The rates of genetic change for production traits such as growth, feed efficiency and yield have changed the physiology of the birds. Changes in selection criteria have been made to improve the robustness of the production stock. This allows them to perform well in a wider range of environments. These have been combined with improved definitions of the optimum environments for the birds to minimise any impact on welfare and health. This paper describes examples of selection in the broiler chicken aimed at improving skeletal quality and resistance to ascites. A number of the factors influencing future selection criteria are discussed. Breeding programmes have adapted to respond quickly to adverse genetic correlated responses. The need to combine selection for a large number of traits requires that the programmes are very efficient and use the best statistical techniques available for multivariate breeding value estimation.
Associations between parenting and child outcomes are often interpreted as reflecting causal, social influences. However, such associations may be confounded by genes common to children and their biological parents. To the extent that these shared genes influence behaviours in both generations, a passive genetic mechanism may explain links between them. Here we aim to quantify the relative importance of passive genetic v. social mechanisms in the intergenerational association between parent–offspring relationship quality and offspring internalizing problems in adolescence.
We used a Children-of-Twins (CoT) design with data from the parent-based Twin and Offspring Study of Sweden (TOSS) sample [909 adult twin pairs and their offspring; offspring mean age 15.75 (2.42) years], and the child-based Swedish Twin Study of CHild and Adolescent Development (TCHAD) sample [1120 adolescent twin pairs; mean age 13.67 (0.47) years]. A composite of parent-report measures (closeness, conflict, disagreements, expressions of affection) indexed parent–offspring relationship quality in TOSS, and offspring self-reported internalizing symptoms were assessed using the Child Behavior Checklist (CBCL) in both samples.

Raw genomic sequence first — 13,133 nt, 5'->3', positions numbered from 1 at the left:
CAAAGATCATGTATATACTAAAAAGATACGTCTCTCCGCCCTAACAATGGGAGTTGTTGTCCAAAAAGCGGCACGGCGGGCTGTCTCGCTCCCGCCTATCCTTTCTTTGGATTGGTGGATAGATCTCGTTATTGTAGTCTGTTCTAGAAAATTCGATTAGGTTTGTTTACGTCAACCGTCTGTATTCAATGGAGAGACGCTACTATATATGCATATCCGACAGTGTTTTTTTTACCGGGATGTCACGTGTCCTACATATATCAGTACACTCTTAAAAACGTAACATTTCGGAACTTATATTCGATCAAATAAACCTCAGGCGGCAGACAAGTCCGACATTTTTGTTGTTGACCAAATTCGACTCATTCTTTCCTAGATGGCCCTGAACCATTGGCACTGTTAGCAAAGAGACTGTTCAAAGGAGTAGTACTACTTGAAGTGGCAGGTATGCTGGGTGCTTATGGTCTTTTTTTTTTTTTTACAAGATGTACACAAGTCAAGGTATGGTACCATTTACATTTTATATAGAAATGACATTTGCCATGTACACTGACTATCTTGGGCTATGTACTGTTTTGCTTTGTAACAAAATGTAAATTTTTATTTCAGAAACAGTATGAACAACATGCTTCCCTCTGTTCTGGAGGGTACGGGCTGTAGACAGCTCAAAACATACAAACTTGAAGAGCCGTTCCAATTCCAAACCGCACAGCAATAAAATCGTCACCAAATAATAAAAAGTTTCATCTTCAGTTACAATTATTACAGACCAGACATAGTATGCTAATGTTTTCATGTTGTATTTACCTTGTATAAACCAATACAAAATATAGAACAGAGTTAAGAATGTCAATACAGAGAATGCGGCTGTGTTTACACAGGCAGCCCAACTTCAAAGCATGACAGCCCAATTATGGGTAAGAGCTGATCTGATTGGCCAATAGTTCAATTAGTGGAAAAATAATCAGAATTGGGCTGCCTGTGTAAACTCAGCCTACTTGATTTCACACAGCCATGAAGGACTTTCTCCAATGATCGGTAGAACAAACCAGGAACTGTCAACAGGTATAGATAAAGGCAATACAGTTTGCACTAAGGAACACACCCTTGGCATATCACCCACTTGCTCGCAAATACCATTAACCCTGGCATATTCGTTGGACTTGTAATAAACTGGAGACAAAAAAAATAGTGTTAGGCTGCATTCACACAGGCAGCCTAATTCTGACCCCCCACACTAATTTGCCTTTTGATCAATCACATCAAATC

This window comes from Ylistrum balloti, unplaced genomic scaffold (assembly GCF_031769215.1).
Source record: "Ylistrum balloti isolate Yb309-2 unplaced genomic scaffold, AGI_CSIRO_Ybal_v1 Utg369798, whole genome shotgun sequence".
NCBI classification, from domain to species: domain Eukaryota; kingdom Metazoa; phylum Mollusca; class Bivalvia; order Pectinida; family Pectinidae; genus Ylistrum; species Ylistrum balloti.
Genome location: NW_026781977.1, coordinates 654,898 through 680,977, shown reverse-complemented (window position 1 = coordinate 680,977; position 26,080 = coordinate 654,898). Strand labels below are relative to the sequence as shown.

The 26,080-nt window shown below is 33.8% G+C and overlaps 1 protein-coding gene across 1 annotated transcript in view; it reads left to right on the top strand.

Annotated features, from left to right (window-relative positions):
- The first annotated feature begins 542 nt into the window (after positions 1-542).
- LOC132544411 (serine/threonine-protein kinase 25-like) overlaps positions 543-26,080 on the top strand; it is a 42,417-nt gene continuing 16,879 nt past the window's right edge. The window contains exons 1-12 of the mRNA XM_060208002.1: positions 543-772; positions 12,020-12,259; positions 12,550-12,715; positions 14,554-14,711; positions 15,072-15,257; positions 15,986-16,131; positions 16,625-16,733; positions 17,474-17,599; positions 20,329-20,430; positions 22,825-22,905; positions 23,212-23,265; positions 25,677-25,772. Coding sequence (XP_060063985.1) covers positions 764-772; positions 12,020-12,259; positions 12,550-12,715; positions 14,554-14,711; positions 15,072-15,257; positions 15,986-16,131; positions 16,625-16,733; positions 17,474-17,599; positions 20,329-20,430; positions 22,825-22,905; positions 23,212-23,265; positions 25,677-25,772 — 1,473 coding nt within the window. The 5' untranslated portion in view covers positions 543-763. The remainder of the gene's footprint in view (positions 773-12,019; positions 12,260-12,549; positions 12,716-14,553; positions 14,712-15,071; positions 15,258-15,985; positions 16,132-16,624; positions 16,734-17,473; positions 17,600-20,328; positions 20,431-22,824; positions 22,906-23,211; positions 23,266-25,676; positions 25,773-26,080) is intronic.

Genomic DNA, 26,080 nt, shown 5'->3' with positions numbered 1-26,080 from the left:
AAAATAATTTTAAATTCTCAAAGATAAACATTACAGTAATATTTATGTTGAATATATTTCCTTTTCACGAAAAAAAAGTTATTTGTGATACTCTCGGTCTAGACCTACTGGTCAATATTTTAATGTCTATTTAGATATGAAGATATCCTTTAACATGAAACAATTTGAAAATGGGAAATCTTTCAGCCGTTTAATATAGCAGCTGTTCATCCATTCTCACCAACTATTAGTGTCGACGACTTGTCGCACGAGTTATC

A social transmission mechanism explained the intergenerational association [r = 0.21 (0.16–0.25)] in our best-fitting model. A passive genetic transmission pathway was not found to be significant, indicating that parental genetic influences on parent–offspring relationship quality and offspring genetic influences on their internalizing problems were non-overlapping.
These results indicate that this intergenerational association is a product of social interactions between children and parents, within which bidirectional effects are highly plausible. Results from genetically informative studies of parenting-related effects should be used to help refine early parenting interventions aimed at reducing risk for psychopathology.
The maximum safe storage interval after endoscope reprocessing remains unknown. We assessed the association between storage interval and endoscope contamination to evaluate the need for scope reprocessing prior to use.
We conducted a study in 2 phases. In phase 1, we cultured 9 gastrointestinal (GI) endoscopes that had been stored for at least 7 days since reprocessing. Each scope was cultured in 3 places: external surfaces of hand piece, insertion tube, and internal channels. In phase 2, after reprocessing these scopes, we hung and cultured them prospectively in a similar fashion at 1-, 2-, 4-, 6-, and 8-week intervals without patient use. We defined clinically relevant contamination as >100 colony-forming units per milliliter (CFU/mL).
In phase 1, median hang time was 69 days (range, 8–555 days). Considering the 27 total cultures, 3 of 27 GI endoscopes (11.1%) had positive cultures, all with nonpathogenic skin flora at ≤100 CFU/mL. Median hang time was not statistically different between scopes with positive and negative cultures (P=.82). In phase 2, 7 of 131 prospective cultures (5.3%) from 6 of 9 GI endoscopes at varying storage intervals were positive, all at ≤100 CFU/mL. At 56 days after reprocessing (the longest storage interval studied), 1 of 24 cultures (4.2%) was positive (100 CFU/mL of Bacillus species from external biopsy/suction ports).
No endoscopes demonstrated clinically relevant contamination at hang times ranging from 7 to 555 days, and most scopes remained uncontaminated up to 56 days after reprocessing. Our data suggest that properly cleaned and disinfected GI endoscopes could be stored safely for longer intervals than currently recommended.